On the last day of our holiday it rained. Man alive did it rain. And it kept it up all blinking day as well.

Being housebound we were all prowling around inside looking for amusement and diversion, when I discovered “Let’s Garden” by Enid Blyton on some bookshelves.

It’s not a book I have come across before, despite my addiction to the things. Published in 1948 it is very much of its time in terms of language, and has illustrations by William McLaren of the kind which I suspect it is mandatory to describe as charming, .
There are about twenty chapters starting with those on preparing garden, soil etc, and then moving into subjects like growing plants, rose pruning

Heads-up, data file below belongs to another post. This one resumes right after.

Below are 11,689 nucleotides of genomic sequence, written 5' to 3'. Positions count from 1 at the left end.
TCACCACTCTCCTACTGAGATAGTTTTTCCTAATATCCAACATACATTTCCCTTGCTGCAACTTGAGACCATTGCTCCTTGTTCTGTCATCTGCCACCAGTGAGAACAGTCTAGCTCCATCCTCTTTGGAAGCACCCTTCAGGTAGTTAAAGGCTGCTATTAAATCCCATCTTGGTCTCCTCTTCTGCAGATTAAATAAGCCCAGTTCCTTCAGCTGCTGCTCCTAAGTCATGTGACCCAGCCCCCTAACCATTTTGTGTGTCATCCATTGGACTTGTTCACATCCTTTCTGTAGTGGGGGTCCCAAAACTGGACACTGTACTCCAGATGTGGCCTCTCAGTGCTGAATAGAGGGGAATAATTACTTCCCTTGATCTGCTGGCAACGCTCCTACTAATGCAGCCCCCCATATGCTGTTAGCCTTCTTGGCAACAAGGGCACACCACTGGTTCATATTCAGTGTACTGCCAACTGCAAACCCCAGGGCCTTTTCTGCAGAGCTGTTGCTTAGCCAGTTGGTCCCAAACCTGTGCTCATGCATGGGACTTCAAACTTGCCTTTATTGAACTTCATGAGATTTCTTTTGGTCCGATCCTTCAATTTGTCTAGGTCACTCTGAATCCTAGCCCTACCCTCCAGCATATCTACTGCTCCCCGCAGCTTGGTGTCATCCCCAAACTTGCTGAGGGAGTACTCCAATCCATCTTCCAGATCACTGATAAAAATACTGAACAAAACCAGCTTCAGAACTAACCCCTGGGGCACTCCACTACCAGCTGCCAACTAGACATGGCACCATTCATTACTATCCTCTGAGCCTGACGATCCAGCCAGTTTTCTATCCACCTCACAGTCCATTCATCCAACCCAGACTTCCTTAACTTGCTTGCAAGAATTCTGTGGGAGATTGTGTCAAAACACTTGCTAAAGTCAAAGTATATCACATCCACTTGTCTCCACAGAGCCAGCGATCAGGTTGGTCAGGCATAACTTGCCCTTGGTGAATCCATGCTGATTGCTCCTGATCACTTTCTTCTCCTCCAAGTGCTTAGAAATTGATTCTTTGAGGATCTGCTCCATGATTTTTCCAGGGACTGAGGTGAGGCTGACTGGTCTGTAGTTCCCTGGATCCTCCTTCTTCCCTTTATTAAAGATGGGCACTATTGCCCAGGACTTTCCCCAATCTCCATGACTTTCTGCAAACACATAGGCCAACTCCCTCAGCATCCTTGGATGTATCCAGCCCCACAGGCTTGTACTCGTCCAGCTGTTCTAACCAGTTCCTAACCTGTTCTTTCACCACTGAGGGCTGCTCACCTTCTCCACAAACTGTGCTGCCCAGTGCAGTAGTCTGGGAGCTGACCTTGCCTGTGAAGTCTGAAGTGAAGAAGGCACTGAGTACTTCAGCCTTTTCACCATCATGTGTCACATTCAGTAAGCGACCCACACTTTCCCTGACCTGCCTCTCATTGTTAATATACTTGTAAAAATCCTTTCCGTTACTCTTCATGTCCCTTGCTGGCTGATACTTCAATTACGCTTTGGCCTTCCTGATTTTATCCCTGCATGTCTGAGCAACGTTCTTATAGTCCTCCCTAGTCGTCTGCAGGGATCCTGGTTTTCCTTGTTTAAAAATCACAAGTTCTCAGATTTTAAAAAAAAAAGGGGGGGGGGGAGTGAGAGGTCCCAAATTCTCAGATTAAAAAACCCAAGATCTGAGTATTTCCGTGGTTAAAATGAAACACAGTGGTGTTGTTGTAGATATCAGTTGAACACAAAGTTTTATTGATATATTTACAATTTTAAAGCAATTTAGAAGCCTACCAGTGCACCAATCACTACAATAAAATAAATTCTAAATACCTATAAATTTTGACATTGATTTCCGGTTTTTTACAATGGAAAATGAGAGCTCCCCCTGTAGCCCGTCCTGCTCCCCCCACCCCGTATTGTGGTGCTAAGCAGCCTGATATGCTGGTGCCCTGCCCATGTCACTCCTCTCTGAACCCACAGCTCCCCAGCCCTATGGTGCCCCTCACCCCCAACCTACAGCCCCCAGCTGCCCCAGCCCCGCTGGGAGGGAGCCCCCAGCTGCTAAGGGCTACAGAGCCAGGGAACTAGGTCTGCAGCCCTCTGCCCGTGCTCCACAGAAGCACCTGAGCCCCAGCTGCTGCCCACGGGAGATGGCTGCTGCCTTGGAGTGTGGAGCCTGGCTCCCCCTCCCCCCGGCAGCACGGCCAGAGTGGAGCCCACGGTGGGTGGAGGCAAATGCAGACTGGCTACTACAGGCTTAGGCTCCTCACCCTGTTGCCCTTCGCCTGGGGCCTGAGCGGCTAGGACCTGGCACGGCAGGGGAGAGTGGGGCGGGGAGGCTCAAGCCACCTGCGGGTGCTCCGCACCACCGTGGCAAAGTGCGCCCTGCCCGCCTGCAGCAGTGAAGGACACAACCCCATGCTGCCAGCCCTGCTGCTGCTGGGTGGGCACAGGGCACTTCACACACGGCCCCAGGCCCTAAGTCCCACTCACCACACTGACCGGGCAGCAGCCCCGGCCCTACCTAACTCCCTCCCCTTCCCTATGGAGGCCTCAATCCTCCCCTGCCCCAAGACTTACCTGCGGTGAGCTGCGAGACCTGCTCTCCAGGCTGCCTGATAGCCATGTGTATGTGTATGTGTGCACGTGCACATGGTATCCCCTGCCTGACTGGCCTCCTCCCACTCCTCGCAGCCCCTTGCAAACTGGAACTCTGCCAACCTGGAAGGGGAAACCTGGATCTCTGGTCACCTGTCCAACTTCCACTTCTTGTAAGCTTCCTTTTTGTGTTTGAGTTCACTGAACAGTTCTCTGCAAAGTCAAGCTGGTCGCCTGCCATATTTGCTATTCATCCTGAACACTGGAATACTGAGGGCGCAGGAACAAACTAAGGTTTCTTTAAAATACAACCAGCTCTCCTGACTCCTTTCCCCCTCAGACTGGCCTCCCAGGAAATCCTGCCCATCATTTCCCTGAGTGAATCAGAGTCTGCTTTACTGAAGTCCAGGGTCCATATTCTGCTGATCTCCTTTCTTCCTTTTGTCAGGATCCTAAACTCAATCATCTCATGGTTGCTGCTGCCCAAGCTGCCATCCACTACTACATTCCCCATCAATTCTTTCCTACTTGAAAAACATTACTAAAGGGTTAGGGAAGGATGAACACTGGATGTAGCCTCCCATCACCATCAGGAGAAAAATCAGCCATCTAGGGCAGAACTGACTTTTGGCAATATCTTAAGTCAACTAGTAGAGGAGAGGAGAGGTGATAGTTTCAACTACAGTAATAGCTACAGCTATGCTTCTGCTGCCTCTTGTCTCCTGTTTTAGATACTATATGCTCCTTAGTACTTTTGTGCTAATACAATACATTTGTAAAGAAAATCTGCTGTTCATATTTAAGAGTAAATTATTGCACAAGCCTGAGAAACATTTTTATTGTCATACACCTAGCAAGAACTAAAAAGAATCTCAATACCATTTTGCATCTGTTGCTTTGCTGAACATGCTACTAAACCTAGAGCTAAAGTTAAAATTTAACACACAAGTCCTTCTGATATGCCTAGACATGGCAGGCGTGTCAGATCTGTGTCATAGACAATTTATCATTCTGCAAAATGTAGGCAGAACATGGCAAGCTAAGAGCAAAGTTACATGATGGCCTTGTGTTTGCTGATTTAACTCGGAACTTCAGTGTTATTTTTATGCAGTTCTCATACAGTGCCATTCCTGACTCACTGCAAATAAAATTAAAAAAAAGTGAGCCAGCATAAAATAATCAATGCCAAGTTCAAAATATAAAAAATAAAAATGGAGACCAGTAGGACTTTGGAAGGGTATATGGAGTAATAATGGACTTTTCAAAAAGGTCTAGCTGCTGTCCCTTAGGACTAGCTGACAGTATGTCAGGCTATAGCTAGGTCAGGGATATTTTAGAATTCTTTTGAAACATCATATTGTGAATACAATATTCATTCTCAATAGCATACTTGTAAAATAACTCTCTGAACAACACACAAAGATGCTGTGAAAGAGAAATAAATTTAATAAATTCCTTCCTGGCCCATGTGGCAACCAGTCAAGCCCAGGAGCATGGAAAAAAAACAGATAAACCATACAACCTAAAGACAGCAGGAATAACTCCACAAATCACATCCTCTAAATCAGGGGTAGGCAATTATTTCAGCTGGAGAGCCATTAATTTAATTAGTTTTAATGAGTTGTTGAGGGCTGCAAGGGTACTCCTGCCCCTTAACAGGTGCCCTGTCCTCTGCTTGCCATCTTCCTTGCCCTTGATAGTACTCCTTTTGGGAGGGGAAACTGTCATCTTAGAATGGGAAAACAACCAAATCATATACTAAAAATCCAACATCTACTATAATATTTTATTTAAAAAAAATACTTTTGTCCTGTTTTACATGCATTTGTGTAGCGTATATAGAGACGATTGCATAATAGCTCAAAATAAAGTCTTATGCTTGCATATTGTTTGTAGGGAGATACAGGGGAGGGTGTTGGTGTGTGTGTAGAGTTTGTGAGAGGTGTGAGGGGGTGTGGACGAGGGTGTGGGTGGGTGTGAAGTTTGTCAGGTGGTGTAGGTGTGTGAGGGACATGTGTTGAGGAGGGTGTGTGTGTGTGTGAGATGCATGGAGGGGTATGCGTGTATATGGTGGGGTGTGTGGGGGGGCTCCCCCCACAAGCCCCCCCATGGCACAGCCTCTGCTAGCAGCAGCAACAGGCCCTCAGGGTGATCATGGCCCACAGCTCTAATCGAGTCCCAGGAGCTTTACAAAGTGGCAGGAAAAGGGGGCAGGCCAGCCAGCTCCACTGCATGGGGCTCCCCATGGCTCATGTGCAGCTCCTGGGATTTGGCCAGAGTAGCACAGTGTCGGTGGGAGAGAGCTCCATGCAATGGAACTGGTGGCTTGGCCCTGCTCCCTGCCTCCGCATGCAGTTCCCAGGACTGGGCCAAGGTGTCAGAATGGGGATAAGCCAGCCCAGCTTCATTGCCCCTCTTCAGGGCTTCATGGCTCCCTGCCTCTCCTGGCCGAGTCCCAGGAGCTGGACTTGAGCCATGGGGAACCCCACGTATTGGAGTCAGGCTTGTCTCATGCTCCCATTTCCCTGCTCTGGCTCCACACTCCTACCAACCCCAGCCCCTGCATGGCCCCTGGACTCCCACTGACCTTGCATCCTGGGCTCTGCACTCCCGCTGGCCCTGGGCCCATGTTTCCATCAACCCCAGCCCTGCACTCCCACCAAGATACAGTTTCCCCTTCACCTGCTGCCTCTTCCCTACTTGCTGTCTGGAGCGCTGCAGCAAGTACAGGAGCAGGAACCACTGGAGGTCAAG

taking cuttings, even one on what to plant in a shady bed.

My favourite though is “Some Queer Things Explained” which has sub-chapters – Why leaves fall, Why leaves change colour, What is a fairy ring, What is an oak apple? What is gossamer, Why does mistletoe grow on an oak tree.
The last one seemed appropriate as there was mistletoe all over the place in the part of France where we were, but was also a bit misleading. After all mistletoe doesn’t really grow on oaks. At least not very often. Common in apples and popular in poplars – but not on oak – which was of course why druids took oak-grown examples to have special power. This brought to mind Asterix and the magic potion, and then in turn telling Little Boots about blackthorn and the like, a few days earlier.

There are lots of gardening books for children/families (though many are not as good as Enid’s). Is there perhaps scope for one about some of our native flora? Not so much centered on the identification, but the rich history and lore attached to such plants.

I can’t recall one. This then made me think on a bit further. Perhaps I could write one?

That might be a pipedream, but it also might be one I’d like to explore further.